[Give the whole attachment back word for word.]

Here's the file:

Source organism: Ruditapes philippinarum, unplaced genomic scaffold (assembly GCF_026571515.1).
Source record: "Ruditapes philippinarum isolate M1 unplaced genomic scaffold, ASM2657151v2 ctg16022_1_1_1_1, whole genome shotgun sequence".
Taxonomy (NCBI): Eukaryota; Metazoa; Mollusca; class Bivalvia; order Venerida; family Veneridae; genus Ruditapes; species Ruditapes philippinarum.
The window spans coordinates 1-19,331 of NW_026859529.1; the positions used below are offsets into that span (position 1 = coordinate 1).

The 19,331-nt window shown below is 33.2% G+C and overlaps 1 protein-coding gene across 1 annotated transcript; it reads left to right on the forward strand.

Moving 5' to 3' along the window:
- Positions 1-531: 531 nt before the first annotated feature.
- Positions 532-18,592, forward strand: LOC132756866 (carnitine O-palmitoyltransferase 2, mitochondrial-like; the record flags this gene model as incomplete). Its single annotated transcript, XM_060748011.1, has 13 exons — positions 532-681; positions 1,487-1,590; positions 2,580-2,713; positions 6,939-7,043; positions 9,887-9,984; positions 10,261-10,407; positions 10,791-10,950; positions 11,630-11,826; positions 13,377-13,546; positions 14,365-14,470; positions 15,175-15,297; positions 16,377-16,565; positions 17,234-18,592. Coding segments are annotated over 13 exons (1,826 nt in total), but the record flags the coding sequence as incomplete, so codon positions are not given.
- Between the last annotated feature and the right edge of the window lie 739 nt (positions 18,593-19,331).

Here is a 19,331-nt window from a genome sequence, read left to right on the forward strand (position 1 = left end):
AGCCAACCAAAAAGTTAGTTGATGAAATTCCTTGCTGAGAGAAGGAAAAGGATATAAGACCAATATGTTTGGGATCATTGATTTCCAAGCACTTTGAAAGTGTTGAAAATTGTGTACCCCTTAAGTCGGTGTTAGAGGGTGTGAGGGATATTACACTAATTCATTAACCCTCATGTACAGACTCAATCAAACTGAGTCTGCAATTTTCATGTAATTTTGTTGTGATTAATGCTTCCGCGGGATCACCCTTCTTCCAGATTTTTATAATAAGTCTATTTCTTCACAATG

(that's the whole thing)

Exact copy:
Source organism: Ruditapes philippinarum, unplaced genomic scaffold (assembly GCF_026571515.1).
Source record: "Ruditapes philippinarum isolate M1 unplaced genomic scaffold, ASM2657151v2 ctg16022_1_1_1_1, whole genome shotgun sequence".
Taxonomy (NCBI): Eukaryota; Metazoa; Mollusca; class Bivalvia; order Venerida; family Veneridae; genus Ruditapes; species Ruditapes philippinarum.
The window spans coordinates 1-19,331 of NW_026859529.1; the positions used below are offsets into that span (position 1 = coordinate 1).

The 19,331-nt window shown below is 33.2% G+C and overlaps 1 protein-coding gene across 1 annotated transcript; it reads left to right on the forward strand.

Moving 5' to 3' along the window:
- Positions 1-531: 531 nt before the first annotated feature.
- Positions 532-18,592, forward strand: LOC132756866 (carnitine O-palmitoyltransferase 2, mitochondrial-like; the record flags this gene model as incomplete). Its single annotated transcript, XM_060748011.1, has 13 exons — positions 532-681; positions 1,487-1,590; positions 2,580-2,713; positions 6,939-7,043; positions 9,887-9,984; positions 10,261-10,407; positions 10,791-10,950; positions 11,630-11,826; positions 13,377-13,546; positions 14,365-14,470; positions 15,175-15,297; positions 16,377-16,565; positions 17,234-18,592. Coding segments are annotated over 13 exons (1,826 nt in total), but the record flags the coding sequence as incomplete, so codon positions are not given.
- Between the last annotated feature and the right edge of the window lie 739 nt (positions 18,593-19,331).

Here is a 19,331-nt window from a genome sequence, read left to right on the forward strand (position 1 = left end):
AGCCAACCAAAAAGTTAGTTGATGAAATTCCTTGCTGAGAGAAGGAAAAGGATATAAGACCAATATGTTTGGGATCATTGATTTCCAAGCACTTTGAAAGTGTTGAAAATTGTGTACCCCTTAAGTCGGTGTTAGAGGGTGTGAGGGATATTACACTAATTCATTAACCCTCATGTACAGACTCAATCAAACTGAGTCTGCAATTTTCATGTAATTTTGTTGTGATTAATGCTTCCGCGGGATCACCCTTCTTCCAGATTTTTATAATAAGTCTATTTCTTCACAATG